Platform work: digital slave labour?

The rumblings on the working conditions of those engaged in local digital platform work have been around for some time. Last February one of them, a 28-year-old Nepalese, was involved in a fatal traffic accident in Marsa when on a food delivery trip.

This is not just a local issue. The matter is also on the radar of the European Union which is considering the introduction of an EU wide Directive “on improving the working conditions in platform work”. 

An impact assessment drawn up as an EU Commission staff working document emphasises that some of those working through digital platforms face poor working conditions and inadequate access to social protection. A number of them, says the impact assessment, are falsely classified as self-employed. As a result of the misclassification of their employment status they tend to lose various rights and protections. These include rights relative to working time, minimum wage (including the statutory bonus payable in June and December), paid annual leave, paid sick leave, parental leave and occupational health and safety.

The industrial action by Bolt food couriers last week brought to light the plight of local platform workers. “Almost nobody knows what we must go through just so that they get their food quickly” one of the couriers was quoted as saying.

It is not so well known that the food courier platform operators, in addition to collecting the delivery charges, collect substantial commissions from the food outlets which they serve. At times, I am informed that this may be as high as 30 per cent of the value of the delivery food. It was pointed out to me that this commission charged is at times evident in a discrepancy between the prices quoted online and those displayed at the food outlets themselves!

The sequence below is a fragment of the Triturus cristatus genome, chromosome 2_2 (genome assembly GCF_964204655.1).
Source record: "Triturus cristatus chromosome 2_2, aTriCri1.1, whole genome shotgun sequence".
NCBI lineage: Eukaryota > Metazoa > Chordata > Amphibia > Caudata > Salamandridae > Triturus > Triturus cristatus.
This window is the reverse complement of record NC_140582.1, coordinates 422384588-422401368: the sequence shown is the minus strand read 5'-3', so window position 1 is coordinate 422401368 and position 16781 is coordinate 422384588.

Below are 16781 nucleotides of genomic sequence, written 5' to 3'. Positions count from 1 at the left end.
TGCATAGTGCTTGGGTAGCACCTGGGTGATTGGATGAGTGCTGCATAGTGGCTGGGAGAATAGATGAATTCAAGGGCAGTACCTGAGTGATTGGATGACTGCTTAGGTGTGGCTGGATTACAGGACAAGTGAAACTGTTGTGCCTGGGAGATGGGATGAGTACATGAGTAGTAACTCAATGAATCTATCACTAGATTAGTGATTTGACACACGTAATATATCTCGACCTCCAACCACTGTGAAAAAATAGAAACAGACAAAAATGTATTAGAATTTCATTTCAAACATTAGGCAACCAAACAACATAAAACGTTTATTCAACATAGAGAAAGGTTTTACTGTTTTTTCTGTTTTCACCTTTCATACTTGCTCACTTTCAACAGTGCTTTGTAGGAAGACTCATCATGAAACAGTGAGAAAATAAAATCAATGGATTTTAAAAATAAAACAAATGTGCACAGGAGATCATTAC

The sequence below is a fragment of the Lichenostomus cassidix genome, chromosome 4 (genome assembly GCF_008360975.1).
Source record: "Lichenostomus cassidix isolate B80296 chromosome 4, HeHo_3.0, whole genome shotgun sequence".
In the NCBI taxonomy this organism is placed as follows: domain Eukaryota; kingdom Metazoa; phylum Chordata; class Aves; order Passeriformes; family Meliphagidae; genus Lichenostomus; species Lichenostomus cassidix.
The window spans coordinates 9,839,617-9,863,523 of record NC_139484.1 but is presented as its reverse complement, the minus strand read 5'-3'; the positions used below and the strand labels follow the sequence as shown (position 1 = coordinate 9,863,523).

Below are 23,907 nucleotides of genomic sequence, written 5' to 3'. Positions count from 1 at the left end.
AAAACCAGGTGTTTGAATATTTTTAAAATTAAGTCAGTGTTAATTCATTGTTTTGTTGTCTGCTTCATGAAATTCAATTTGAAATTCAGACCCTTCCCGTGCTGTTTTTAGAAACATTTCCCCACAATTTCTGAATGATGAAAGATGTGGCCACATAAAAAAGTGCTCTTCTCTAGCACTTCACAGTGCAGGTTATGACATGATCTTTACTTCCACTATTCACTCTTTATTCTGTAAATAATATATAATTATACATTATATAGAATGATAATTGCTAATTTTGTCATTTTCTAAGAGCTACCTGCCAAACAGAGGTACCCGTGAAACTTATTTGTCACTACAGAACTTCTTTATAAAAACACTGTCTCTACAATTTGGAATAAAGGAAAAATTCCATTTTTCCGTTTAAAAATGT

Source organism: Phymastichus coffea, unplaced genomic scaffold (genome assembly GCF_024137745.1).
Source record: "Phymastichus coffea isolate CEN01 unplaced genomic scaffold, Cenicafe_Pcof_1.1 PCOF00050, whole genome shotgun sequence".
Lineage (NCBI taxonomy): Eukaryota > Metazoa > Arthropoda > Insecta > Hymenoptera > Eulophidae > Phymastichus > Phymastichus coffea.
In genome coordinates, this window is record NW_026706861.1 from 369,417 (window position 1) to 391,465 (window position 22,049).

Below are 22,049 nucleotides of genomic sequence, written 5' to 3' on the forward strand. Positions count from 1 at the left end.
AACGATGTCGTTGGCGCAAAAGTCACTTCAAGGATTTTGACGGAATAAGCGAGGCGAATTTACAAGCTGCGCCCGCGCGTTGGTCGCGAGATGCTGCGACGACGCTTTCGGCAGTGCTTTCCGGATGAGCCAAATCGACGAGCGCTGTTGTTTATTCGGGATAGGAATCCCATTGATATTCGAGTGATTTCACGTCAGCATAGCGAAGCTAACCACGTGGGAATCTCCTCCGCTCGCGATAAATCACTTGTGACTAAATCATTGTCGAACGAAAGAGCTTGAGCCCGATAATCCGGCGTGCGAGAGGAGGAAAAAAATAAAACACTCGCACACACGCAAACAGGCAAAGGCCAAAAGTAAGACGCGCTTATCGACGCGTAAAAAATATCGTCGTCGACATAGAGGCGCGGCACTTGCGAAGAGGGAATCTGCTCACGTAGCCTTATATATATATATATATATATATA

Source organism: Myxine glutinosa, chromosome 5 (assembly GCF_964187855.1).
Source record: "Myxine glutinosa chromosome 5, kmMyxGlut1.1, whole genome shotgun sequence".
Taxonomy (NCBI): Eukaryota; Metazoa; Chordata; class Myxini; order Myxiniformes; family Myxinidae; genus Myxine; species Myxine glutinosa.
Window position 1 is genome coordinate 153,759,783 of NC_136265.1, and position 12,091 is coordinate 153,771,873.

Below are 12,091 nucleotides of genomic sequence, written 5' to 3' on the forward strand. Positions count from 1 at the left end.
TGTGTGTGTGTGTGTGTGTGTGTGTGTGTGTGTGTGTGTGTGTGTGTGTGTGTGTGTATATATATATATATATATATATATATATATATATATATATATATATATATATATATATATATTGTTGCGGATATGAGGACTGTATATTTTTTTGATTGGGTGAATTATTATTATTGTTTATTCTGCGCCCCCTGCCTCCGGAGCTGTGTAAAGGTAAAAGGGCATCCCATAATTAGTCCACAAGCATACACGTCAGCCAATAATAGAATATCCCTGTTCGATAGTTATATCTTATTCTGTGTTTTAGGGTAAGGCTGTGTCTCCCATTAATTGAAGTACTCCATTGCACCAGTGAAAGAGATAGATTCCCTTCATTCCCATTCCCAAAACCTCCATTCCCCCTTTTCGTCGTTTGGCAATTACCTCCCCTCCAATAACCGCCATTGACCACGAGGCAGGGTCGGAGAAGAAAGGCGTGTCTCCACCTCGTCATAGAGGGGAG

It has to be underlined that these substantial commissions do not end up in the pockets of the food couriers but in the bank accounts of the platform operators!

Some of the couriers are paid at a miserly rate of €2 per delivery, at times even less. The lucky ones can get as much as €2.50 per delivery or slightly better! This signifies that they must work very long hours to try and earn a very basic income on which to exist. To make matters worse, in those cases where the couriers are “independent” or “falsely” classified as self-employed they end up paying their own expenses. As a consequence, they end up much worse off!

This is twenty first century slave labour. It is in fact digital slave labour!

After the industrial action last week, some catering establishments have voiced their concerns as the action taken by the food courier platform workers has at the end of the day impacted their bottom line too. I do not recall hearing their concern on utilising digital slave labour: they did so without qualms. They had no second thoughts or pangs of conscience.

The catering establishments are not directly responsible for the manner in which digital platform work operates. However, the fact that they make use of it renders them complicit in the slave labour industry being developed to satisfy their bottom lines. They make it possible.

Last week’s industrial action was an eye opener for all, including those who feigned ignorance as to what was going on. Now is the time for all round action. This must also include action on the part of consumers who should not use the services of those who keep encouraging and making use of digital slave labour.

published on The Malta Independent on Sunday : 7 August 2022

Towards a zero waste target


The linear model of our economy follows a take-make-use-waste path as a result of which we extract resources from the earth which we use and subsequently throw away. In contrast to this cradle-to-grave trajectory, the circular economy seeks cyclical sustainability.

In a circular economy, the management of waste is paramount.  It seeks to retain the resources used in our products in the economic loop as it is considered that they can be re-used to form other products. William McDonough and Michael Braungart describe this as a cradle-to-cradle process in their seminal book Cradle to Cradle. Remaking the way we make things. This is in contrast to the throw-away society which follows a cradle-to-grave path.